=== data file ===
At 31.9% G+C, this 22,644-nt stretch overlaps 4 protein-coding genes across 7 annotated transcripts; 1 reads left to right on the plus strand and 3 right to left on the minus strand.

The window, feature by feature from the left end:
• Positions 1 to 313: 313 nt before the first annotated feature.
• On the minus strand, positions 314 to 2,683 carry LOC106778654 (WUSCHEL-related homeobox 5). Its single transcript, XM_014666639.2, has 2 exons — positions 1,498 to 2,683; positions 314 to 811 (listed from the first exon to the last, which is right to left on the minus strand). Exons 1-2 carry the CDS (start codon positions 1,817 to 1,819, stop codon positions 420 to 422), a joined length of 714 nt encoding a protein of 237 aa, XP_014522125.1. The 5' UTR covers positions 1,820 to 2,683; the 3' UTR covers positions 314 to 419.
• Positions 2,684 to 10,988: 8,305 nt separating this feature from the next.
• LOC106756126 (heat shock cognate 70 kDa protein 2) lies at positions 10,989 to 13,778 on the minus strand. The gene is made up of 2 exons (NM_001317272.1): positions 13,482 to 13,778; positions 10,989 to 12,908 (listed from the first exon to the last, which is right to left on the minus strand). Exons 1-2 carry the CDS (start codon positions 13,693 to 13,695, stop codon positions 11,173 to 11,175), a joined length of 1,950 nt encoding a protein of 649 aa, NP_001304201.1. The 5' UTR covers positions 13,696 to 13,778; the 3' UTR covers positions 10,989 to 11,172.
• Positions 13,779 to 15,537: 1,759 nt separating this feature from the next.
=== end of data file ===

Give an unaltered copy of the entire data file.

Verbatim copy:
At 31.9% G+C, this 22,644-nt stretch overlaps 4 protein-coding genes across 7 annotated transcripts; 1 reads left to right on the plus strand and 3 right to left on the minus strand.

The window, feature by feature from the left end:
• Positions 1 to 313: 313 nt before the first annotated feature.
• On the minus strand, positions 314 to 2,683 carry LOC106778654 (WUSCHEL-related homeobox 5). Its single transcript, XM_014666639.2, has 2 exons — positions 1,498 to 2,683; positions 314 to 811 (listed from the first exon to the last, which is right to left on the minus strand). Exons 1-2 carry the CDS (start codon positions 1,817 to 1,819, stop codon positions 420 to 422), a joined length of 714 nt encoding a protein of 237 aa, XP_014522125.1. The 5' UTR covers positions 1,820 to 2,683; the 3' UTR covers positions 314 to 419.
• Positions 2,684 to 10,988: 8,305 nt separating this feature from the next.
• LOC106756126 (heat shock cognate 70 kDa protein 2) lies at positions 10,989 to 13,778 on the minus strand. The gene is made up of 2 exons (NM_001317272.1): positions 13,482 to 13,778; positions 10,989 to 12,908 (listed from the first exon to the last, which is right to left on the minus strand). Exons 1-2 carry the CDS (start codon positions 13,693 to 13,695, stop codon positions 11,173 to 11,175), a joined length of 1,950 nt encoding a protein of 649 aa, NP_001304201.1. The 5' UTR covers positions 13,696 to 13,778; the 3' UTR covers positions 10,989 to 11,172.
• Positions 13,779 to 15,537: 1,759 nt separating this feature from the next.